B-1 bombers get upgrades: Dyess Air Force Base first in line for operational testing

POSTED: 7:43 AM Feb 06 2013   UPDATED: 8:53 AM Feb 06 2013
B-1 upgrades
DYESS AIR FORCE BASE, Texas -

The most significant B-1 bomber upgrades in U.S. Air Force history are underway to increase the bombers' capabilities and make them more user-friendly.

Dyess Air Force Base is home to 33 of 60 B-1 bombers and the base will be the first to conduct operational testing on the upgraded B-1's. The others are stationed at Ellsworth Air Force Base in South Dakota and Eglin Air Force Base in Florida.

In April, the first upgraded B-1’s will undergo developmental, or safety, testing at Edwards Air Force Base in California. The 337th Test Evaluation Squadron at Dyess expects to conduct operational testing on the first upgraded B-1 in September.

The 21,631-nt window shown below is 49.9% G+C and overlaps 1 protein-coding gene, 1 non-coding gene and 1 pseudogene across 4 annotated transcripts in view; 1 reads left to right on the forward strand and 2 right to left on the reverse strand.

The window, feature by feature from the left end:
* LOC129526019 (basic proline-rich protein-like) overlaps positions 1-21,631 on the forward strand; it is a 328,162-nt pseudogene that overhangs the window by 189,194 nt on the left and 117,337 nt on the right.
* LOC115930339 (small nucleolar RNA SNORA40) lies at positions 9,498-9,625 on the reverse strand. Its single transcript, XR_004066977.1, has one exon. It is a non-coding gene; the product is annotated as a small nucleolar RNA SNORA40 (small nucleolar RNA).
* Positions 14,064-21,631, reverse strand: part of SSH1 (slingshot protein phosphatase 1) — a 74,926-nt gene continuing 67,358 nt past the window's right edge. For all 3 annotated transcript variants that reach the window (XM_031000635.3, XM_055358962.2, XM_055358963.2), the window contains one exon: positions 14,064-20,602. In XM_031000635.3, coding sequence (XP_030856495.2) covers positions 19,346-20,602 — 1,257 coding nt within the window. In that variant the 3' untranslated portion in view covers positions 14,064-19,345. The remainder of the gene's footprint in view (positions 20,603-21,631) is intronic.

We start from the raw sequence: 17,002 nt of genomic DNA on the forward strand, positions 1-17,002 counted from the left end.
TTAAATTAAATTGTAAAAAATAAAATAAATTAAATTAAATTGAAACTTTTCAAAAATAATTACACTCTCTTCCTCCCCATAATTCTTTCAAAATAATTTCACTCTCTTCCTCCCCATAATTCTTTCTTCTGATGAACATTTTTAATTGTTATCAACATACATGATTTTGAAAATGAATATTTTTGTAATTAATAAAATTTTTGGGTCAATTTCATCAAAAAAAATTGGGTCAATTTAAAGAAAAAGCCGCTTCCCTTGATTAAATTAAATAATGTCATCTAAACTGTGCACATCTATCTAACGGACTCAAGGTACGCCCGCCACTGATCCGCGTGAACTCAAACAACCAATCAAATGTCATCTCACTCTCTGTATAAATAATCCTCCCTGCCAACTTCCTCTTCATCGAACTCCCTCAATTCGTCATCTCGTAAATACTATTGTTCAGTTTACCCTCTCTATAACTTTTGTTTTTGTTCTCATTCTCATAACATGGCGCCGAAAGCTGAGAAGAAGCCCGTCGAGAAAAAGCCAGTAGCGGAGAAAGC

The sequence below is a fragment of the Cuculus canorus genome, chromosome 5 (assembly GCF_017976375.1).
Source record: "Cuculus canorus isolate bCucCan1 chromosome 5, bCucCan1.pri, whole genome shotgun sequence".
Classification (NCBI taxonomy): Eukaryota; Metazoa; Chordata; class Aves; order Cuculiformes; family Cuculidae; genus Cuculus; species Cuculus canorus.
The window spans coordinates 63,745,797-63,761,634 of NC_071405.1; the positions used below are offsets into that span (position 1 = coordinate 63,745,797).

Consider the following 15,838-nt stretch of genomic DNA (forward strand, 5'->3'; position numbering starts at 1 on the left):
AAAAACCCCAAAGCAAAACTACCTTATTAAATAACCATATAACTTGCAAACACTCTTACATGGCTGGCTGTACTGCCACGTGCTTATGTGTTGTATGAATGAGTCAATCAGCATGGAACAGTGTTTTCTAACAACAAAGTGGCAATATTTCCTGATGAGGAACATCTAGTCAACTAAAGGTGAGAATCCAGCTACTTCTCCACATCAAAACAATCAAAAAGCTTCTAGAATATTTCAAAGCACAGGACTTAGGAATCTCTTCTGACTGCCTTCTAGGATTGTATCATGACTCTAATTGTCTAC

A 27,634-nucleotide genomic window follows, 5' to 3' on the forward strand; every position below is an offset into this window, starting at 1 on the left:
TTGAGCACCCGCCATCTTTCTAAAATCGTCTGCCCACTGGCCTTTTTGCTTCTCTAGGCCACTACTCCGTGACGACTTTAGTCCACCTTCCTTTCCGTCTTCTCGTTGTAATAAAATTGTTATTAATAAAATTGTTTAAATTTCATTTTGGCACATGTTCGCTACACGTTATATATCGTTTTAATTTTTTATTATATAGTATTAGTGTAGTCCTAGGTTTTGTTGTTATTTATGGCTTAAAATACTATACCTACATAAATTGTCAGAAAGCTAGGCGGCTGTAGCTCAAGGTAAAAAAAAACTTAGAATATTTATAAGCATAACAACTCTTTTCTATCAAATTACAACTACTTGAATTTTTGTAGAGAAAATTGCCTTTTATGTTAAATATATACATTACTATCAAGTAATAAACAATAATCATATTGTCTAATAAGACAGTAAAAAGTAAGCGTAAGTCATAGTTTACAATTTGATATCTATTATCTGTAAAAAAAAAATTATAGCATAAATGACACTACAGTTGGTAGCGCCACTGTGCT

Major Michael Jungquist of the 337th TES said he is looking forward to testing the upgrades.

“They involve new cockpit displays that are color graphics, flat screen modern video displays,” Junquist said. “We can see a lot more information and interact with the information we’re getting a lot easier.”

He said the upgrades will better facilitate flying and trouble shooting and will also provide a clear picture of what is going on in the air and on the ground during combat.

Commander of the 337th TES George Holland said the upgrades will significantly extend the life of the B-1.

“The B1 was built as a 1980s aircraft and it was built as a nuclear bomber and the idea there was we'd go off and fly missions and not necessarily communicate with people because we had a one way mission,” said. “But in today's advanced battle space, a lot of our communication is working with the guys on the ground and guys on ships and then other airplanes so we're increasing the ways we communicate with those guys.”

The new capabilities will require substantial training for pilots.

“It's essentially a new airplane for all our operators,” Jungquist said.

Air Force officials expect installation of the upgrades on all B-1’s to last through 2019.